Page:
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429 Analysis of hospital admissions for workplace violence in Victoria, Australia: 2009/10–2020/21
  1. Voula Stathakis
  1. VISU (Victorian Injury Surveillance Unit), Monash University Accident Research Centre (MUARC), Monash University, Australia


Background Workplace violence and aggression is an important occupational health and safety concern. It can occur in any industry but is most common in the health, aged care, disability, youth services, education, law enforcement, retail trade and food services, hospitality, security and cash-handling industries.

Aims To provide an overview of workers experiencing serious occupational violence-related injury in various sectors, resulting in hospital admission. The analysis will examine incidence, mechanisms of injury, type of workplace setting, and injury description across the fifteen-year study period.

Methods Routinely collected Victorian hospital admissions data (public and private) from 2009/10–2020/21 were analysed. Records were extracted using relevant ICD-10-AM external cause, intent, activity and place of occurrence codes indicating work-related intentional injury.

Results There were 2091 hospital admissions during the fifteen-year study period; ages were mostly (55.4%) in the range of 20–39 years; the average age was 38.1 years [95%CI 37.5, 38.9] for men and 40.0 years [95%CI 38.7, 41.3] for women. Males accounted for 81.0% of admissions. The most commonly coded injury cause was being struck by another person (68.2%), struck by a blunt object (10.4%) or sharp object (9.6%). Activity codes indicated the health services sector as the most common industry affected (12.9% of admissions), followed by the transport sector (8.9%) and retail/trade industry (6.9%). Notably, 66% of records were coded under ‘other & unspecified’ sectors.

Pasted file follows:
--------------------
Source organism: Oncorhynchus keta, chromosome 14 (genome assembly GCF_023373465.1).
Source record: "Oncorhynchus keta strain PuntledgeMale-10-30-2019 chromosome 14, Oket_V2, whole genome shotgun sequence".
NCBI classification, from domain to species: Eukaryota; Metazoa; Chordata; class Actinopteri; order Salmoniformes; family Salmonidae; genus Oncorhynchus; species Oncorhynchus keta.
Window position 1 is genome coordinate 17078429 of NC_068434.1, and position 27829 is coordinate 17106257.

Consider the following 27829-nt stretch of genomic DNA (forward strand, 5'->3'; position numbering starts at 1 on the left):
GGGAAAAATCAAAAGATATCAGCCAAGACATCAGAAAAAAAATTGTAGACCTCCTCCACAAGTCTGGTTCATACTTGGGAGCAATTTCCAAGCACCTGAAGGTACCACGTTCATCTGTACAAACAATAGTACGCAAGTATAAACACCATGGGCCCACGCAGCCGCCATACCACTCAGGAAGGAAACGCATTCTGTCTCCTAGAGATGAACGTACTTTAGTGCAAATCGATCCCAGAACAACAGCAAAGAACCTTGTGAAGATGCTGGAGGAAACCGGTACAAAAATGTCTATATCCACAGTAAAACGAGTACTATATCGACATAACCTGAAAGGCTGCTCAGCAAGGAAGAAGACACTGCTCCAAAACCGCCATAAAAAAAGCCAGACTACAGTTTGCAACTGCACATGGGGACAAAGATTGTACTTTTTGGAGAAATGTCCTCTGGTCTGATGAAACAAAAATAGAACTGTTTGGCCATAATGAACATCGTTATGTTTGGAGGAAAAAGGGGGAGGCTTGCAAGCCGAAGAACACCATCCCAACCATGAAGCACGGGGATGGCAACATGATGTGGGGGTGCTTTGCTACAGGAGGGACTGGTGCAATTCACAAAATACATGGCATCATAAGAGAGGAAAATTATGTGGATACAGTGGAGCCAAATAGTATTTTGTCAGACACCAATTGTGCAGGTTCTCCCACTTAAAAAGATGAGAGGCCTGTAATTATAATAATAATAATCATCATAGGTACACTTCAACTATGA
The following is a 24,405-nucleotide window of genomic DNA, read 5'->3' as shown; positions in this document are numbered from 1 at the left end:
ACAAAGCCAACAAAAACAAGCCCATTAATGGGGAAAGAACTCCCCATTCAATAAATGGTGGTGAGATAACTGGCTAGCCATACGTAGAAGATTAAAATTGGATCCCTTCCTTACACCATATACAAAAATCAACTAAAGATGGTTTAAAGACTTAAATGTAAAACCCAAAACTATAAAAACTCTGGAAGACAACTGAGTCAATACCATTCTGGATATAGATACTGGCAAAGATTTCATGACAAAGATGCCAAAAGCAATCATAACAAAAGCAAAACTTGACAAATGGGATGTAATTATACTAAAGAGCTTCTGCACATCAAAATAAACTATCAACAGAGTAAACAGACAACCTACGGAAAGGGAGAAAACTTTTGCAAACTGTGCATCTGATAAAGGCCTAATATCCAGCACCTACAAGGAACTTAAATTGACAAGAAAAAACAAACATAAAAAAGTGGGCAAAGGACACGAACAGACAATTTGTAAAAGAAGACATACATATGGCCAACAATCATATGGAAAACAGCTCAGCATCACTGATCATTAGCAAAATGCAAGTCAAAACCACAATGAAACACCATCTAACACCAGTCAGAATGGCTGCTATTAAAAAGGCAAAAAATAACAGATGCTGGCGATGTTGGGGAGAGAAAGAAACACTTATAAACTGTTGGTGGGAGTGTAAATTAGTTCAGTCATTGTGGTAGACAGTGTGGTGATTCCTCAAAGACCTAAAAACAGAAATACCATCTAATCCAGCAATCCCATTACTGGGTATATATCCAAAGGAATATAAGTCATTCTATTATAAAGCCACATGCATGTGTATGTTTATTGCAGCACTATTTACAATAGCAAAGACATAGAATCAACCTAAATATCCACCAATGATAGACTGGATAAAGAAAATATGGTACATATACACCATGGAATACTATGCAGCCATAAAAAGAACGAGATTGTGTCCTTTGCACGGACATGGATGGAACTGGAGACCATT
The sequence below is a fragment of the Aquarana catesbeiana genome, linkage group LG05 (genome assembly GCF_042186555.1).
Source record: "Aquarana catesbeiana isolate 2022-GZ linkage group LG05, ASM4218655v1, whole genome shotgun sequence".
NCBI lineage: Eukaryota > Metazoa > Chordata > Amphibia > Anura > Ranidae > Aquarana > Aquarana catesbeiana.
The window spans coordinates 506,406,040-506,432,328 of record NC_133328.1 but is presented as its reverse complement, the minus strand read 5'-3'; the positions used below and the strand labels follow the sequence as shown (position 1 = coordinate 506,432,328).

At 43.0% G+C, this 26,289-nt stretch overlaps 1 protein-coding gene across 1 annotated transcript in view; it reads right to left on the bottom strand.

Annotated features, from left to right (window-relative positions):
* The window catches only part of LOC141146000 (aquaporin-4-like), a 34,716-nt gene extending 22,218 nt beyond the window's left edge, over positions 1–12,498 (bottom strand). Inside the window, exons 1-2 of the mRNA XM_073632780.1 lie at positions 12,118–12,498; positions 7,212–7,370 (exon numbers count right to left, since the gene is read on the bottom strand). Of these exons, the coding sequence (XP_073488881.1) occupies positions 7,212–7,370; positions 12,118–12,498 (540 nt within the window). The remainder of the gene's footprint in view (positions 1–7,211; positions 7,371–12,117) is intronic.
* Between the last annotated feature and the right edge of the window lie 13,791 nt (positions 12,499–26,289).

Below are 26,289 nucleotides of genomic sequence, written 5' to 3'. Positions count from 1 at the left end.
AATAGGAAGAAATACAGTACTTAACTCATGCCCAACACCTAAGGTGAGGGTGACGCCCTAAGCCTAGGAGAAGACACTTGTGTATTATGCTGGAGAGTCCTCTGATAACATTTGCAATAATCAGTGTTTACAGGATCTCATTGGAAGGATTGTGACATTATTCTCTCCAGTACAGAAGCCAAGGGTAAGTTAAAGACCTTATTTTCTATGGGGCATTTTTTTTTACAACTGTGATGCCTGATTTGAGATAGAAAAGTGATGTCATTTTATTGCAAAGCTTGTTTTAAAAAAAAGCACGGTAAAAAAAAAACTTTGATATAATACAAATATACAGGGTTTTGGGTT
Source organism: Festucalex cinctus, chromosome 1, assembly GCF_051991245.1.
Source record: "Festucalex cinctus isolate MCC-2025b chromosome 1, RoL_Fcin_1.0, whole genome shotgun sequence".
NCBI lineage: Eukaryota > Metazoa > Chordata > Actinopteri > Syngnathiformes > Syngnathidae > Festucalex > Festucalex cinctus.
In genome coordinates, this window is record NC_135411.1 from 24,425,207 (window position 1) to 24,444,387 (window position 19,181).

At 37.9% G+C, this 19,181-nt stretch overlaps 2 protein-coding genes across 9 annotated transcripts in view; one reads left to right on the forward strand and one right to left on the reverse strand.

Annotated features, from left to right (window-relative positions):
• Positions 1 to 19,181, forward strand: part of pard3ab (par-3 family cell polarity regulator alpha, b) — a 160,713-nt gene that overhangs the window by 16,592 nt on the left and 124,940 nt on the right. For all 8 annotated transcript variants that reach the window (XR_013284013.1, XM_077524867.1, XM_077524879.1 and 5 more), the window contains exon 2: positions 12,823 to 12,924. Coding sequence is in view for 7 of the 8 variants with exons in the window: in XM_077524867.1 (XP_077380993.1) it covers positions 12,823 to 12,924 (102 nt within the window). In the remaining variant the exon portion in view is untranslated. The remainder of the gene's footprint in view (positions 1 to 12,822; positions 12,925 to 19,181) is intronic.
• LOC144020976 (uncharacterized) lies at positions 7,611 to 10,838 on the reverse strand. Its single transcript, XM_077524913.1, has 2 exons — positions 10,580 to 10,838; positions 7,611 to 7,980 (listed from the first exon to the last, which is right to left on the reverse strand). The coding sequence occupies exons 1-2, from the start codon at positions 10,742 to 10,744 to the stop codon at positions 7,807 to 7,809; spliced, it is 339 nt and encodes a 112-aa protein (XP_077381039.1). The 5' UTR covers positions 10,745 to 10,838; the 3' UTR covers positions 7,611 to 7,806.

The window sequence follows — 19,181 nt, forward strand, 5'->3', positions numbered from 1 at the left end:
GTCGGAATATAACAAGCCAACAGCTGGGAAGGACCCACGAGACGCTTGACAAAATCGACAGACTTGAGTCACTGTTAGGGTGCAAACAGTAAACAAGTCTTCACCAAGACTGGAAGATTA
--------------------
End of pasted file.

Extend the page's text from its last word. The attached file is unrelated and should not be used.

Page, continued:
Conclusions Workplace violence in the state of Victoria over the fifteen-year study period was common, resulting in 139.4 hospital admissions per year. Workers in the health care industry, customer service/retail and transport industries were particularly at risk of serious injury with admission numbers remaining consistently high across the study period.

Learning Outcomes Injury prevention strategies should continue to focus on workers within the health care industry, however, similar strategies are also needed for those who work in the retail/customer service and transport sectors.

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